There seem to be so many of these colorful infographics around these days that I could post one almost every day and not run out for a while. So here’s today’s, Boozin’ A Colorful Look at the U.S.’s Drinking Habits and How We Stack Up. One curious figure I noticed, especially given the whining of the neo-prohibitionists. We have one of the highest teetotaler percentages, WTF? That’s disappointing. Another factoid that stood out was that the heaviest drinking day of the year was the day before Thanksgiving, what they referred to as “Black Out Wednesday” — do I hear a new holiday being created? That surprised me, though while they do list sources at the bottom of the chart, it’s not clear where that one came from. I would have thought Halloween, or one of the summer big picnic holidays.
Am I reading the graphic wrong, or is it actually claiming that the US produces, in an average month, in terms of volume 85 times as much hard liquor as it does wine? Doesn’t that seem kinda implausible? (Or, again, I may just be reading something incorrectly.)
Jay Brooks says
No that’s right, about 82.5 times by my calculations. It does seem high, but I only track beer, so I honestly don’t know how accurate those are. The graphic says they came from the Department of the Treasury, who you’d at least things would get them right.
Here’s a possible explanation for the disparity between the wine & hard liquor numbers (anything 20% plus).
WIne’s made (crush & fermentation) in the fall. Very little gets bottled immediately after fermentation’s complete, save for French “nouveau” (which the US wineries who sell it label sometimes as “beaujoulais”) & stuff like “2 Buck Chuck” (& even that probably “ages” for a couple of months). Crush is Sept-early Nov; add 4-6 weeks for fermentation – then it goes into aging vats. Don’t know exactly when ATF collects the taxes, but I suspect that it’s @ bottling time, which is done mostly in the spring/early summer in CA (from last yr’s vintage for whites, 2+ yrs back vintages for reds). Bottom line is that ATF is collecting a lot of wine #’s for 3-4 months, then virtually nothing the rest of the year. And there’s also a lot of inexpensive non-US table wine available to compete.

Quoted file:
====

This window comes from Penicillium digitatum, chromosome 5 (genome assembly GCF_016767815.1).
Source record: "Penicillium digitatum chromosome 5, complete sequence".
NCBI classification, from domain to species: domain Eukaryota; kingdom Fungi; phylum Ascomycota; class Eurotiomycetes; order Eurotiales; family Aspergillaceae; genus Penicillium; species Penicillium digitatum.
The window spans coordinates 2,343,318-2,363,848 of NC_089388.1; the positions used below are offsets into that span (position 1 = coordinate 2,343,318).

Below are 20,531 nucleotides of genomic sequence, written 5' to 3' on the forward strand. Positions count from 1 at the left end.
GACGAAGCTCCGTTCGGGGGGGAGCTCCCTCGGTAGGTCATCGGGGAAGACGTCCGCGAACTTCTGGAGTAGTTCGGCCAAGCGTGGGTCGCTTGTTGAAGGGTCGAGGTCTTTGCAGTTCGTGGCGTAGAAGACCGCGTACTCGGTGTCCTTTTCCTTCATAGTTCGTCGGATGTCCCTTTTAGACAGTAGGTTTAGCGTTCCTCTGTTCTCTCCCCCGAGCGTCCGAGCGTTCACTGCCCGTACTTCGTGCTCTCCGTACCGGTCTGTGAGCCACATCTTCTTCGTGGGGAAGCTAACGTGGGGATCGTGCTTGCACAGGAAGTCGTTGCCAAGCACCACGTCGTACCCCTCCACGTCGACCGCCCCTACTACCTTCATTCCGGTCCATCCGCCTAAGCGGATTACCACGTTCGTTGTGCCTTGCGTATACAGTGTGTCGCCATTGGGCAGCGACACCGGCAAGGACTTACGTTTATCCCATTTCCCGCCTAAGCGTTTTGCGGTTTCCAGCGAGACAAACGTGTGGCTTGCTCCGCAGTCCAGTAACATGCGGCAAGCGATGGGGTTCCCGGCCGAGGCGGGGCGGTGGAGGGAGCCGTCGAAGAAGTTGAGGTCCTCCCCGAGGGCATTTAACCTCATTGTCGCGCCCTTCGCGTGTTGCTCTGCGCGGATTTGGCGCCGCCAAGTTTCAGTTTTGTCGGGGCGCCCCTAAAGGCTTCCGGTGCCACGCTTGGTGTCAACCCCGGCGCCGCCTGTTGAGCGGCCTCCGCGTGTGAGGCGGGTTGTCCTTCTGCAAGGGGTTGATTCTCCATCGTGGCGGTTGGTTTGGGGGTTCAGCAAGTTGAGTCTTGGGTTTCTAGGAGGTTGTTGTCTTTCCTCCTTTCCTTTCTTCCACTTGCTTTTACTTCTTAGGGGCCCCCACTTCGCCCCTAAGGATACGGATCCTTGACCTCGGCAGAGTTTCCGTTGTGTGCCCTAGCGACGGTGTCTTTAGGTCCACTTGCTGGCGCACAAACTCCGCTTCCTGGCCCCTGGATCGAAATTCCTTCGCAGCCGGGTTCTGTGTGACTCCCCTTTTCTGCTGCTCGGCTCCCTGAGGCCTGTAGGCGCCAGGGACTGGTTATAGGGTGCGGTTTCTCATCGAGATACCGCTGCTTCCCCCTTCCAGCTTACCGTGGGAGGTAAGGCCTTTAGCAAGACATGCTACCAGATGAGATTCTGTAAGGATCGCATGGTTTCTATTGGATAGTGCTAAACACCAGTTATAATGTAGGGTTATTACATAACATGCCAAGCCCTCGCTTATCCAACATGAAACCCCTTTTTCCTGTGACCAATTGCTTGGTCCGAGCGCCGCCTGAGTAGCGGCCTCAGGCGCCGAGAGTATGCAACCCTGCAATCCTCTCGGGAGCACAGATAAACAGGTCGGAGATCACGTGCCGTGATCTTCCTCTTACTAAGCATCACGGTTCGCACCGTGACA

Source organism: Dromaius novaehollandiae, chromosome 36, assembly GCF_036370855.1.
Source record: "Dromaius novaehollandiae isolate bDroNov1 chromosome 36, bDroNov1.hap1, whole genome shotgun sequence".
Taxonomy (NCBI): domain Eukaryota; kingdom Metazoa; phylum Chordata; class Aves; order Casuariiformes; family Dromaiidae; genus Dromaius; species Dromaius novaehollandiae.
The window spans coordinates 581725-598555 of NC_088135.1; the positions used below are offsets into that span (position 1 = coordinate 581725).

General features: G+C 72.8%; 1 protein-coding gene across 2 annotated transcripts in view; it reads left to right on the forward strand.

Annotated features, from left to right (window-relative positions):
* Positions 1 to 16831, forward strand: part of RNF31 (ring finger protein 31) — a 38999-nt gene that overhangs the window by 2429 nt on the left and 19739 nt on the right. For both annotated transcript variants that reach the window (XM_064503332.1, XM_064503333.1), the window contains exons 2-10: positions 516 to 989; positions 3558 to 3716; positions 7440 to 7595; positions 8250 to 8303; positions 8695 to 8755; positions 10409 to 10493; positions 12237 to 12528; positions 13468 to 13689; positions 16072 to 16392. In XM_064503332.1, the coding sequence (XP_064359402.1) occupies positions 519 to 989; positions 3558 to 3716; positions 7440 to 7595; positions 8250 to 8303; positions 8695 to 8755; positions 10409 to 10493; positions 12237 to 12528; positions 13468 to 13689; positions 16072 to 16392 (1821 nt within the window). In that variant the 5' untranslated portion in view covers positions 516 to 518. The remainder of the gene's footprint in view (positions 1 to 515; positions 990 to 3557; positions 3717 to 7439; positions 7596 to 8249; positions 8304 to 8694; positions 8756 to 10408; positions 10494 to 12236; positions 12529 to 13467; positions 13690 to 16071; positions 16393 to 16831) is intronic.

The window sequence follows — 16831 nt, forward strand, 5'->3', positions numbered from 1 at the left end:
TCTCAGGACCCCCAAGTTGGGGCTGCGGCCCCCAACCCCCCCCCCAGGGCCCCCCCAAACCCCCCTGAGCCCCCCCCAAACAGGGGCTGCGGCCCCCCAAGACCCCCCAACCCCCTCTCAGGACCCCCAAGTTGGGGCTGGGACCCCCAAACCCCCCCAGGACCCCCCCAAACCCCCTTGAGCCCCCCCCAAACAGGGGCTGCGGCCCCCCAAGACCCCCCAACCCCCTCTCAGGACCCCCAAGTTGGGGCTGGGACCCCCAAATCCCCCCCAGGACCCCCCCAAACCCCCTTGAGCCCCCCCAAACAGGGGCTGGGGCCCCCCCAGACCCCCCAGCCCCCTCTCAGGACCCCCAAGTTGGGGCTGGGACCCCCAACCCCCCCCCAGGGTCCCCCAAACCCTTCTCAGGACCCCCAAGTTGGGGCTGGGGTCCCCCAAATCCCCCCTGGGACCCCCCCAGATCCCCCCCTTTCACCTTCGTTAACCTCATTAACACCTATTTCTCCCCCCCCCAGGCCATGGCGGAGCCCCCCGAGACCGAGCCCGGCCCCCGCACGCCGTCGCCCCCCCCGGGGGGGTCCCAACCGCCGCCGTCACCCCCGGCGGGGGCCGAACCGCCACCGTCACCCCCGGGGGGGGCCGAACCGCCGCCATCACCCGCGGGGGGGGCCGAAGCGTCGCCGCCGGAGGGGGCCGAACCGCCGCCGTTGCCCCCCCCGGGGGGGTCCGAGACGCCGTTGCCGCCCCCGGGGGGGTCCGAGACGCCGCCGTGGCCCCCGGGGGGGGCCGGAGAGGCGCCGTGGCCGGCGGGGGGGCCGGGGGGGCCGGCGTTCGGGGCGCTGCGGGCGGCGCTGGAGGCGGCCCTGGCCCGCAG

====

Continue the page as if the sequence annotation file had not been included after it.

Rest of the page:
Booze, like beer, is made constantly, & the US has way more high-volume distilleries than any other country. Kentucky makes all the bourbon (could it survive without its exclusivity right to the “bourbon” trademark & all the taxes generated from the distillers? – LOL). Other US distillers make much of the rye, plus a lot of cheap vodka, gin, rum, brandy, & liqueurs. Scots make Scotch; Canadians make Canadian; Irish make Irish; Russians; Poles; & other Europeans make Vodka, the French make cognac, & Mexicans make tequila. Specialty stuff is scattered all over, but most of it’s made here or in western Europe. Suntory, one of the big 4 Japanese beverage companies (Kirin, Asahi, & Sapporo are the others) also makes booze (don’t know for sure if the others do). But hey’re a small blip on the radar; ditto for the rum-makers in the Carribean countries. Further, some “offshore” brands have licensing agreements w/American companies (similar to those of offshore brews), so the quantity & tax #’s go into US stats.
That the US produces so much booze doesn’t surprise me at all, as US & Canada grow more grain than the rest of the world combined, & we have the advantage when it comes to exporting, given that we’re bigger, have 2-ocean easy access, & can ramp up production quickly for any fad that comes along.
BUT – wherever it’s made – beer still rules as most folks’ preferred drink!.